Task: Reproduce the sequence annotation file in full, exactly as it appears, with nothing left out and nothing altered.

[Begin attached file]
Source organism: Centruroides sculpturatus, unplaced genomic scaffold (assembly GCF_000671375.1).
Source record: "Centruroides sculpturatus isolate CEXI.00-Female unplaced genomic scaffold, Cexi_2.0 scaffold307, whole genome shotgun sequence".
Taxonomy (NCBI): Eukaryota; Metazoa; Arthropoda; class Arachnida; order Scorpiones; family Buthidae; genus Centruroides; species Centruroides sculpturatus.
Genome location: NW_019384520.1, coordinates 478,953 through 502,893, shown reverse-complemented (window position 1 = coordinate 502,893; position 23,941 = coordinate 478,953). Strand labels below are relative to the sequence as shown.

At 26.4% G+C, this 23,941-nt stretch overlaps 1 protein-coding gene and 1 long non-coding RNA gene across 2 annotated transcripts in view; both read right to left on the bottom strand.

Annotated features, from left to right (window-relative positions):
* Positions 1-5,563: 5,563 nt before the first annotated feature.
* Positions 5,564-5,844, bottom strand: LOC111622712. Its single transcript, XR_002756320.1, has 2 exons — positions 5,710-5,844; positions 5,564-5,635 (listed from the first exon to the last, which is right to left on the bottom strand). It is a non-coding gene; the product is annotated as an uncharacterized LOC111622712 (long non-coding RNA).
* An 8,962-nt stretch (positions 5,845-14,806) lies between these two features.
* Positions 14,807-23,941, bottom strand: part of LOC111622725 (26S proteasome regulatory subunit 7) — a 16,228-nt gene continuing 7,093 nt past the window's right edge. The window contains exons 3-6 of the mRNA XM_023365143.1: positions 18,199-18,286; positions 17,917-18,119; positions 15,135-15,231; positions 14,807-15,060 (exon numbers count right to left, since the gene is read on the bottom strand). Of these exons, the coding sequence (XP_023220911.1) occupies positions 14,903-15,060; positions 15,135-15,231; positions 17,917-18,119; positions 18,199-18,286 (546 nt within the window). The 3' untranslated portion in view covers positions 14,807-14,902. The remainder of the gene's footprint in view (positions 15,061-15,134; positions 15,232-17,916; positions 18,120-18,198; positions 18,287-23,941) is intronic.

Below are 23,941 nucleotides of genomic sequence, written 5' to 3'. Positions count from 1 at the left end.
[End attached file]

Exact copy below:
Source organism: Centruroides sculpturatus, unplaced genomic scaffold (assembly GCF_000671375.1).
Source record: "Centruroides sculpturatus isolate CEXI.00-Female unplaced genomic scaffold, Cexi_2.0 scaffold307, whole genome shotgun sequence".
Taxonomy (NCBI): Eukaryota; Metazoa; Arthropoda; class Arachnida; order Scorpiones; family Buthidae; genus Centruroides; species Centruroides sculpturatus.
Genome location: NW_019384520.1, coordinates 478,953 through 502,893, shown reverse-complemented (window position 1 = coordinate 502,893; position 23,941 = coordinate 478,953). Strand labels below are relative to the sequence as shown.

At 26.4% G+C, this 23,941-nt stretch overlaps 1 protein-coding gene and 1 long non-coding RNA gene across 2 annotated transcripts in view; both read right to left on the bottom strand.

Annotated features, from left to right (window-relative positions):
* Positions 1-5,563: 5,563 nt before the first annotated feature.
* Positions 5,564-5,844, bottom strand: LOC111622712. Its single transcript, XR_002756320.1, has 2 exons — positions 5,710-5,844; positions 5,564-5,635 (listed from the first exon to the last, which is right to left on the bottom strand). It is a non-coding gene; the product is annotated as an uncharacterized LOC111622712 (long non-coding RNA).
* An 8,962-nt stretch (positions 5,845-14,806) lies between these two features.
* Positions 14,807-23,941, bottom strand: part of LOC111622725 (26S proteasome regulatory subunit 7) — a 16,228-nt gene continuing 7,093 nt past the window's right edge. The window contains exons 3-6 of the mRNA XM_023365143.1: positions 18,199-18,286; positions 17,917-18,119; positions 15,135-15,231; positions 14,807-15,060 (exon numbers count right to left, since the gene is read on the bottom strand). Of these exons, the coding sequence (XP_023220911.1) occupies positions 14,903-15,060; positions 15,135-15,231; positions 17,917-18,119; positions 18,199-18,286 (546 nt within the window). The 3' untranslated portion in view covers positions 14,807-14,902. The remainder of the gene's footprint in view (positions 15,061-15,134; positions 15,232-17,916; positions 18,120-18,198; positions 18,287-23,941) is intronic.

Below are 23,941 nucleotides of genomic sequence, written 5' to 3'. Positions count from 1 at the left end.